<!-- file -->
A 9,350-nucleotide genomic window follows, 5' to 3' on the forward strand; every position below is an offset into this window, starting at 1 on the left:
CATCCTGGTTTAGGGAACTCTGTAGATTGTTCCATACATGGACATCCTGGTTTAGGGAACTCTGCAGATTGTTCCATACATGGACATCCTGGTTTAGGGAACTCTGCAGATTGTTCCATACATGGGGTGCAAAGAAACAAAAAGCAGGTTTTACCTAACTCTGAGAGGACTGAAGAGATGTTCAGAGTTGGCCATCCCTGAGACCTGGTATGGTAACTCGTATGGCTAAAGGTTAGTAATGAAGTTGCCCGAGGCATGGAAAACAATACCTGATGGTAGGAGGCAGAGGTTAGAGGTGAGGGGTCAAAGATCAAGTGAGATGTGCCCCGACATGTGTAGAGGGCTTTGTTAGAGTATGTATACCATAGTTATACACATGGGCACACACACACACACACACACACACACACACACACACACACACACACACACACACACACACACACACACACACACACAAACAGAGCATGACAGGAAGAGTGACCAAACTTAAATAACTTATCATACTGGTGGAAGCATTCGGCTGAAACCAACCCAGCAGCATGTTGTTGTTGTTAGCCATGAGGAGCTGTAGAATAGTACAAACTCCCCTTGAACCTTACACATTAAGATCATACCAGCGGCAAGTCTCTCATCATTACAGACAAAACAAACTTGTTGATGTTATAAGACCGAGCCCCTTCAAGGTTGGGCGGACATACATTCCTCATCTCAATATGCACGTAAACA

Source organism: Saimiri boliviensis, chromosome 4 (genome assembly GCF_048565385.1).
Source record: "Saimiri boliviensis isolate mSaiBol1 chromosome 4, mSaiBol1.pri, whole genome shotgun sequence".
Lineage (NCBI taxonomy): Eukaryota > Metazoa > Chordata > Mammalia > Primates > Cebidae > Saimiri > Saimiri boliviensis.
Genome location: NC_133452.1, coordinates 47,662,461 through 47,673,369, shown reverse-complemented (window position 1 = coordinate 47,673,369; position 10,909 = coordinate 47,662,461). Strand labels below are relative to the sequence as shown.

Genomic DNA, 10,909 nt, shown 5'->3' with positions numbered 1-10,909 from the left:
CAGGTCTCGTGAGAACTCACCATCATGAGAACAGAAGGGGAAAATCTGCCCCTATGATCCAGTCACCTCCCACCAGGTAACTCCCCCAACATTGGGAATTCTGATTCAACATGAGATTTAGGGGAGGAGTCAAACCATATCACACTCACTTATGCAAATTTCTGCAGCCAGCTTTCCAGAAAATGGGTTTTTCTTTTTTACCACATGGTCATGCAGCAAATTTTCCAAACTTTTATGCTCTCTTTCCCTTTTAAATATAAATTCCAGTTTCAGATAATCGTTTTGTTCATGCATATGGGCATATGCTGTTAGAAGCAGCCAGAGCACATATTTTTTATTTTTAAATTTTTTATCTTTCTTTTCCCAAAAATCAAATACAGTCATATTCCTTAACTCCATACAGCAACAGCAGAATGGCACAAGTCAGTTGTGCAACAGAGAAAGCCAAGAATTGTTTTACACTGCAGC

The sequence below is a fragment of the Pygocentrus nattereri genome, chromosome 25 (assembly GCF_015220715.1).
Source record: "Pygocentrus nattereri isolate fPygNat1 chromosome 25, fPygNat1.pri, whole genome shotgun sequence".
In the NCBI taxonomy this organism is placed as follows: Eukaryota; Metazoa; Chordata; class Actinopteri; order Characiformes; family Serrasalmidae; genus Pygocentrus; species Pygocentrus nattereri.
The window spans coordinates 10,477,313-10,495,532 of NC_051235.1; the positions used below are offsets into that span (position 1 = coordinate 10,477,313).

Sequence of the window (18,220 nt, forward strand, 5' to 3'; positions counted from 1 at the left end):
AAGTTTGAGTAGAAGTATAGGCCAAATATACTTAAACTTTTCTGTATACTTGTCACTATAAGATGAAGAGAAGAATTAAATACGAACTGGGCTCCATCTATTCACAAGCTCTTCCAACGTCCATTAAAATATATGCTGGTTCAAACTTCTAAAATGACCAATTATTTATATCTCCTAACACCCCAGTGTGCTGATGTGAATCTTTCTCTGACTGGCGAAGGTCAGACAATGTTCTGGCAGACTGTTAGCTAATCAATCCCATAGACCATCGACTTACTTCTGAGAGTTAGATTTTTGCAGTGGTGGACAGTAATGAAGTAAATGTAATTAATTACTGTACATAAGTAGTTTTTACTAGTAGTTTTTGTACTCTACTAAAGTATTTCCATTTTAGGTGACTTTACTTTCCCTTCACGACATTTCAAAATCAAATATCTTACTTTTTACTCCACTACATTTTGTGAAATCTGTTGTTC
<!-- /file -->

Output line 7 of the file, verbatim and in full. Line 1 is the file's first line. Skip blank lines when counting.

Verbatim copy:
Genomic DNA, 10,909 nt, shown 5'->3' with positions numbered 1-10,909 from the left: